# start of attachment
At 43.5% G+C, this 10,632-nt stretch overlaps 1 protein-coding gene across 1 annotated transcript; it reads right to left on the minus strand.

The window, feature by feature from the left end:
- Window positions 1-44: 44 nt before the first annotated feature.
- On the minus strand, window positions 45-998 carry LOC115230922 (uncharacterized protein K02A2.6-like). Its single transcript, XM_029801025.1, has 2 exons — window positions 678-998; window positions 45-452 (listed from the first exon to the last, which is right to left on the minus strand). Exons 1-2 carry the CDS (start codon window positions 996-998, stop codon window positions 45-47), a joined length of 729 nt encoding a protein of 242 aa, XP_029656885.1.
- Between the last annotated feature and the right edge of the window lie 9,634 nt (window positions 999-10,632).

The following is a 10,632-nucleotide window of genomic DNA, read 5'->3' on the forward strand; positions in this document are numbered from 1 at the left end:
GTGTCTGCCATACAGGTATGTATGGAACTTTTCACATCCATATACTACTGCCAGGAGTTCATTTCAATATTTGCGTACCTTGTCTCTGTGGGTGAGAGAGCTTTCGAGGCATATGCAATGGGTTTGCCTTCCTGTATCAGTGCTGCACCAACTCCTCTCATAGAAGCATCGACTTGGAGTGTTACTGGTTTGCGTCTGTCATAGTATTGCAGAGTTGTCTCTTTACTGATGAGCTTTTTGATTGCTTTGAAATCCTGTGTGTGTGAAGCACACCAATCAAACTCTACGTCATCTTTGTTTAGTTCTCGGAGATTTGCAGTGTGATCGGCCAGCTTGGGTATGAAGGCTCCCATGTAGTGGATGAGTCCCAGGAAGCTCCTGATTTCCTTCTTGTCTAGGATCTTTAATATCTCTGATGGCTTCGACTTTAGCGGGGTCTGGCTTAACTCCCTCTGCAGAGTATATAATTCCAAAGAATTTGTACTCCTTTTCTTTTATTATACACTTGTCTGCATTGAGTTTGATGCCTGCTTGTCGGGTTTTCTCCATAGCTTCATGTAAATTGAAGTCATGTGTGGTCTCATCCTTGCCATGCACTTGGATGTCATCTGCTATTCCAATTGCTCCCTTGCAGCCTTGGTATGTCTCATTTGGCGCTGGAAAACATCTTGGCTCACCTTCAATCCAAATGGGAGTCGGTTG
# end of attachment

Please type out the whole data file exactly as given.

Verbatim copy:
At 43.5% G+C, this 10,632-nt stretch overlaps 1 protein-coding gene across 1 annotated transcript; it reads right to left on the minus strand.

The window, feature by feature from the left end:
- Window positions 1-44: 44 nt before the first annotated feature.
- On the minus strand, window positions 45-998 carry LOC115230922 (uncharacterized protein K02A2.6-like). Its single transcript, XM_029801025.1, has 2 exons — window positions 678-998; window positions 45-452 (listed from the first exon to the last, which is right to left on the minus strand). Exons 1-2 carry the CDS (start codon window positions 996-998, stop codon window positions 45-47), a joined length of 729 nt encoding a protein of 242 aa, XP_029656885.1.
- Between the last annotated feature and the right edge of the window lie 9,634 nt (window positions 999-10,632).

The following is a 10,632-nucleotide window of genomic DNA, read 5'->3' on the forward strand; positions in this document are numbered from 1 at the left end:
GTGTCTGCCATACAGGTATGTATGGAACTTTTCACATCCATATACTACTGCCAGGAGTTCATTTCAATATTTGCGTACCTTGTCTCTGTGGGTGAGAGAGCTTTCGAGGCATATGCAATGGGTTTGCCTTCCTGTATCAGTGCTGCACCAACTCCTCTCATAGAAGCATCGACTTGGAGTGTTACTGGTTTGCGTCTGTCATAGTATTGCAGAGTTGTCTCTTTACTGATGAGCTTTTTGATTGCTTTGAAATCCTGTGTGTGTGAAGCACACCAATCAAACTCTACGTCATCTTTGTTTAGTTCTCGGAGATTTGCAGTGTGATCGGCCAGCTTGGGTATGAAGGCTCCCATGTAGTGGATGAGTCCCAGGAAGCTCCTGATTTCCTTCTTGTCTAGGATCTTTAATATCTCTGATGGCTTCGACTTTAGCGGGGTCTGGCTTAACTCCCTCTGCAGAGTATATAATTCCAAAGAATTTGTACTCCTTTTCTTTTATTATACACTTGTCTGCATTGAGTTTGATGCCTGCTTGTCGGGTTTTCTCCATAGCTTCATGTAAATTGAAGTCATGTGTGGTCTCATCCTTGCCATGCACTTGGATGTCATCTGCTATTCCAATTGCTCCCTTGCAGCCTTGGTATGTCTCATTTGGCGCTGGAAAACATCTTGGCTCACCTTCAATCCAAATGGGAGTCGGTTG